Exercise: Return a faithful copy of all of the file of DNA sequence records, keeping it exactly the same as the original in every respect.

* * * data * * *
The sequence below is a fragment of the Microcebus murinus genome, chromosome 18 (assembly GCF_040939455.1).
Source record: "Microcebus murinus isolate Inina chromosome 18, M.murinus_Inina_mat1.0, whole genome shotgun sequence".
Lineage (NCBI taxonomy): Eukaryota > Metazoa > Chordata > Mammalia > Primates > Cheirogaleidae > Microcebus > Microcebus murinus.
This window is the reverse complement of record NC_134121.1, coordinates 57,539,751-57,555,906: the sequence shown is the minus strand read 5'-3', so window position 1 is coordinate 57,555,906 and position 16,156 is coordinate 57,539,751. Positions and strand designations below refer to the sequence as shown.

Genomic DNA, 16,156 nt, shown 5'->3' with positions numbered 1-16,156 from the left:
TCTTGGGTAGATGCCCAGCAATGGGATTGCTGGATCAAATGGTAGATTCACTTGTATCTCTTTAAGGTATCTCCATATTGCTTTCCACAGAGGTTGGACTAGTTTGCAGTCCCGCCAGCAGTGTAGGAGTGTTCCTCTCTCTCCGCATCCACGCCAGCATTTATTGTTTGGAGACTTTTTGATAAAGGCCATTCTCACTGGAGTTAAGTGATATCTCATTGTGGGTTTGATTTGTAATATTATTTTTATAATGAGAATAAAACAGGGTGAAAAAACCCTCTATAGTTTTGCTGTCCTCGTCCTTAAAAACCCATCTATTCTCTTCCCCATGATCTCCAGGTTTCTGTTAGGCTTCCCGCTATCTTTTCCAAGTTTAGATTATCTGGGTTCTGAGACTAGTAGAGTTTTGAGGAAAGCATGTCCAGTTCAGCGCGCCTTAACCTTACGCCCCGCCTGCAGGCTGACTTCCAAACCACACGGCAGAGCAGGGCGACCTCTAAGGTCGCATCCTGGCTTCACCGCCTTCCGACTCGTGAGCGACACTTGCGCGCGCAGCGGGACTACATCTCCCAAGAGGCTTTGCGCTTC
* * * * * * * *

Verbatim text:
The sequence below is a fragment of the Microcebus murinus genome, chromosome 18 (assembly GCF_040939455.1).
Source record: "Microcebus murinus isolate Inina chromosome 18, M.murinus_Inina_mat1.0, whole genome shotgun sequence".
Lineage (NCBI taxonomy): Eukaryota > Metazoa > Chordata > Mammalia > Primates > Cheirogaleidae > Microcebus > Microcebus murinus.
This window is the reverse complement of record NC_134121.1, coordinates 57,539,751-57,555,906: the sequence shown is the minus strand read 5'-3', so window position 1 is coordinate 57,555,906 and position 16,156 is coordinate 57,539,751. Positions and strand designations below refer to the sequence as shown.

Genomic DNA, 16,156 nt, shown 5'->3' with positions numbered 1-16,156 from the left:
TCTTGGGTAGATGCCCAGCAATGGGATTGCTGGATCAAATGGTAGATTCACTTGTATCTCTTTAAGGTATCTCCATATTGCTTTCCACAGAGGTTGGACTAGTTTGCAGTCCCGCCAGCAGTGTAGGAGTGTTCCTCTCTCTCCGCATCCACGCCAGCATTTATTGTTTGGAGACTTTTTGATAAAGGCCATTCTCACTGGAGTTAAGTGATATCTCATTGTGGGTTTGATTTGTAATATTATTTTTATAATGAGAATAAAACAGGGTGAAAAAACCCTCTATAGTTTTGCTGTCCTCGTCCTTAAAAACCCATCTATTCTCTTCCCCATGATCTCCAGGTTTCTGTTAGGCTTCCCGCTATCTTTTCCAAGTTTAGATTATCTGGGTTCTGAGACTAGTAGAGTTTTGAGGAAAGCATGTCCAGTTCAGCGCGCCTTAACCTTACGCCCCGCCTGCAGGCTGACTTCCAAACCACACGGCAGAGCAGGGCGACCTCTAAGGTCGCATCCTGGCTTCACCGCCTTCCGACTCGTGAGCGACACTTGCGCGCGCAGCGGGACTACATCTCCCAAGAGGCTTTGCGCTTC